Sunday, June 11, 2017

Christmas in June! Mystery in White: Review

Mystery in White (1937) by J. Jefferson Farjeon finds a train full of people stuck in an unexpectedly heavy winter storm as they are on their way to various Christmas destinations.. It's a situation very familiar to fans of the Golden Age mystery story. But Farjeon gives the scenario a deft twist from that of Christie's Orient Express. Instead of keeping everyone snugly in place on the trapped train, he sends them out into the wintry whiteness. After they've been stuck for what seems an eternity, the passengers—David Carrington and his sister, Lydia; clerk Robert Thomson; chorus girl Jessie Noyes; Edward Maltby, of the Royal Psychical Society; and an old bore named Hopkins —all decide to leave their carriage in search of another (hopefully snow-free) train at the nearby the Hemmersby station.

But the weather is worse than expected and they become hopelessly lost in the swirling white landscape. When Jessie twists her ankle on a particularly tricky bit of ground, the adventurers are lucky enough to find a house where they can ask for refuge. Except no one's at home. The door is unlocked and, desperate for shelter, they go on in and find an unusual sight--there are fires blazing in the fireplaces, the table is set for tea, and the kettle is on the boil. No one in their right mind would get tea all ready only to leave the house in the middle of a snow storm. So where is their host? That's not the only question facing the stranded travelers. Why is there a knife in the middle of the floor? Who killed the man on the train? {What man, you say? Hold on...} And who is "Smith," the little Cockney who suddenly appeared at the door as well? He says that he wasn't on the train--so where did he come from?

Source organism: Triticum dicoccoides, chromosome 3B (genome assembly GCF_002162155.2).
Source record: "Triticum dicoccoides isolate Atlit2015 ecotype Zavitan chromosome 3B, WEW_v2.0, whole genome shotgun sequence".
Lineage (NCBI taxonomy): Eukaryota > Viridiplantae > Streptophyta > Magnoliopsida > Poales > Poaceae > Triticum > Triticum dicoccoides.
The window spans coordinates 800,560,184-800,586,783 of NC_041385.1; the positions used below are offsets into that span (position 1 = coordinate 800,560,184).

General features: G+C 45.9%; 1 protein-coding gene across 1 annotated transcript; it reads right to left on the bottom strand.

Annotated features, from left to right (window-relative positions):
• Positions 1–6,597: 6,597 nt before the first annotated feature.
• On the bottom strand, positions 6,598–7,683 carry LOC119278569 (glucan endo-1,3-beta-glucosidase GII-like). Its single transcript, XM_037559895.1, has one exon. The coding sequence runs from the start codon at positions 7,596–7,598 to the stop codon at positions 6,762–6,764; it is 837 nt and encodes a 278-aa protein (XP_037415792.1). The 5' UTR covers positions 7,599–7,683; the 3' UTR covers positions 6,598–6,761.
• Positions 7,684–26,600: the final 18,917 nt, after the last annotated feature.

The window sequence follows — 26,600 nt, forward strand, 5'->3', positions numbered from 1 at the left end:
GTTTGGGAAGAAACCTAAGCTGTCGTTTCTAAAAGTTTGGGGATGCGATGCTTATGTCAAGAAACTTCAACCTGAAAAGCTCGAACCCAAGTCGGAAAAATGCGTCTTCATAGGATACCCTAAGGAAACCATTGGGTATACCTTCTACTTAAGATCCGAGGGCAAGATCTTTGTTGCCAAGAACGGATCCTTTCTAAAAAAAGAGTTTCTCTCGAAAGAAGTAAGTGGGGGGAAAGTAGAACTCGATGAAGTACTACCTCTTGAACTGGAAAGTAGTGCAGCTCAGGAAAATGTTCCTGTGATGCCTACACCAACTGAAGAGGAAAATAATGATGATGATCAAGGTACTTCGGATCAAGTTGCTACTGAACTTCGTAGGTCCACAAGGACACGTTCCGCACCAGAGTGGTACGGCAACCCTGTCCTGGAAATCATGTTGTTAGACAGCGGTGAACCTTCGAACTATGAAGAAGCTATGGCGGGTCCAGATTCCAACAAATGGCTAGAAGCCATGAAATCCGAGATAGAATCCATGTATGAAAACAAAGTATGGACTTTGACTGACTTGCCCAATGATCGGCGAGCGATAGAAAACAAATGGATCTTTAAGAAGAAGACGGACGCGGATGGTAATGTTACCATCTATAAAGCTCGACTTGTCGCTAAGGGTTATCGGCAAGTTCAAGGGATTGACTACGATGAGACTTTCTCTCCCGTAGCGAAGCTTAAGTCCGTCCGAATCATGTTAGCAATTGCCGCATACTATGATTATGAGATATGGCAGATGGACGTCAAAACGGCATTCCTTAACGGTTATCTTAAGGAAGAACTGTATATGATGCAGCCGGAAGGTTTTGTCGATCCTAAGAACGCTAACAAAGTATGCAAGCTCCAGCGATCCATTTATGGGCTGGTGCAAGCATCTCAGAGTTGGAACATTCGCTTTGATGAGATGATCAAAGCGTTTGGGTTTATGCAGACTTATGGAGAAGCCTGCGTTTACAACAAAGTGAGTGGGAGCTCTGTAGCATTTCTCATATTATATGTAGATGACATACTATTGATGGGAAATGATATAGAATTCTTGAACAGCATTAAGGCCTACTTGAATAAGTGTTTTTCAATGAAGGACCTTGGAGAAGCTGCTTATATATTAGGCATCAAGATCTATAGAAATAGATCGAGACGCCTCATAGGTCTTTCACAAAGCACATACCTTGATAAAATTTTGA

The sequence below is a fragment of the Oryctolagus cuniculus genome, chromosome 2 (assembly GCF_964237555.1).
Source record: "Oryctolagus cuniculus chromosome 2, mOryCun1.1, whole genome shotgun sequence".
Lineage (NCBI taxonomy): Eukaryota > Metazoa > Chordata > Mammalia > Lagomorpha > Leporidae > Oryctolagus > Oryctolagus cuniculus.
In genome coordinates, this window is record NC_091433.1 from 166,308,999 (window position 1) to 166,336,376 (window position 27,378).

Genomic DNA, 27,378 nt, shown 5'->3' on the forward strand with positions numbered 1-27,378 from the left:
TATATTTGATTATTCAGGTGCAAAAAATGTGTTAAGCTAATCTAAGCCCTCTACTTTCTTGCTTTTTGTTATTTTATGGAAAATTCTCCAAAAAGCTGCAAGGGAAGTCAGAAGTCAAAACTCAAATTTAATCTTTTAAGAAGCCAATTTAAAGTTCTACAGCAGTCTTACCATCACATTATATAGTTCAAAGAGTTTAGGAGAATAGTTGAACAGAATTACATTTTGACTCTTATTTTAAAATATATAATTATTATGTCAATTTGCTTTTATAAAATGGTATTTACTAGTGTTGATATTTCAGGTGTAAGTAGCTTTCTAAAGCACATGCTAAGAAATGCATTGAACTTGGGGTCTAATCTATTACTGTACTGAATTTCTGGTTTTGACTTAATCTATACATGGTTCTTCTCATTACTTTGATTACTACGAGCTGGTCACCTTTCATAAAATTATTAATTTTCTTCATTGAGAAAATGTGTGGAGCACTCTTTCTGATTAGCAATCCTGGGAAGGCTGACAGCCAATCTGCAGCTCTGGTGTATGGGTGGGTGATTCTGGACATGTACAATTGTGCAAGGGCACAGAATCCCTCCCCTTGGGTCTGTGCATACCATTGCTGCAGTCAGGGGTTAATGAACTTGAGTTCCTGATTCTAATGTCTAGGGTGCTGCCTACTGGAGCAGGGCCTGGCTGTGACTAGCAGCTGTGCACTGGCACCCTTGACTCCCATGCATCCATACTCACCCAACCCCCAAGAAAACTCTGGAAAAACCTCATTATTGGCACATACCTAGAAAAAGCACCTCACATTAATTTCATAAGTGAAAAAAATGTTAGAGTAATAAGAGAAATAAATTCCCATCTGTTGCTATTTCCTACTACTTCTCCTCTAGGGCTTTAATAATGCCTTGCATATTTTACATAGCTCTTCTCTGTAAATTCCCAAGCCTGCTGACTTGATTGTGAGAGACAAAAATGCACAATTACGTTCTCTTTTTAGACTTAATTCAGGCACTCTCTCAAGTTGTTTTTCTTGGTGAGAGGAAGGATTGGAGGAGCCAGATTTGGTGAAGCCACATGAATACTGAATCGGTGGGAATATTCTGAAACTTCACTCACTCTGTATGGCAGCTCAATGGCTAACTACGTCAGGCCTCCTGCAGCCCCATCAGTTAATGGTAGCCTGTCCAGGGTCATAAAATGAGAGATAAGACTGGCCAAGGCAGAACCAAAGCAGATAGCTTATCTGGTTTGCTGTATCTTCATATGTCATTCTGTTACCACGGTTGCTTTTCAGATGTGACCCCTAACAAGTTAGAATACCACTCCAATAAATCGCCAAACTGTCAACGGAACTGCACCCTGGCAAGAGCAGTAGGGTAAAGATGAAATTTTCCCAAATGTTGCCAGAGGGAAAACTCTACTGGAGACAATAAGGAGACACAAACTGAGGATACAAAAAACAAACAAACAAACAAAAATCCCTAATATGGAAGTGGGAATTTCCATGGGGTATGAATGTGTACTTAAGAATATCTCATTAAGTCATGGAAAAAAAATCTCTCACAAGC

Back to the man on the train. Hopkins was the last to leave the compartment. He had fully expected to remain on the train, unlike the "lunatics" (as he referred to his fellow passengers). That was before he noticed one of the train's guards staring into the next compartment....at a dead man. While the guard and other passengers all stood around gaping at the body, Hopkins decided to try and get to Hemmersby and find a policeman. Or so he said. Then Maltby reveals that he tripped over another dead body as he was making his way to Valley House (as their shelter is known). Maltby and David Carrington take the lead in investigating the mysterious happenings--both those that occurred on the train they left behind and those that involve the house. Fortunately, they are able to unravel it all and bring about a conclusion that is satisfactory to almost everybody...except the killer, of course.

Farjeon loads his mysterious Christmas tale with all sorts of unlikely things--from psychic tremors that tell of past misdeeds in the house to unlikely connections among the cast to the police's ability to swallow the tale that Maltby ultimately spins them (to protect the innocent--you know). But--the tale is such great fun and is such a wild bobsled of a ride through Farjeon's winter wonderland that one can suspend one's disbelief in psychic happenings. And the psychic episodes are brief enough that they don't detract from the mystery. A thoroughly enjoyable romp through the 1930s countryside.

Added bonus: the spiffy introduction by Martin Edwards. So glad he and The British Library are bringing these forgotten vintage mysteries back to us. ★★★★

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This counts for the "Snow/Snowy Scene" category on the Golden Vintage Scavenger Hunt card.

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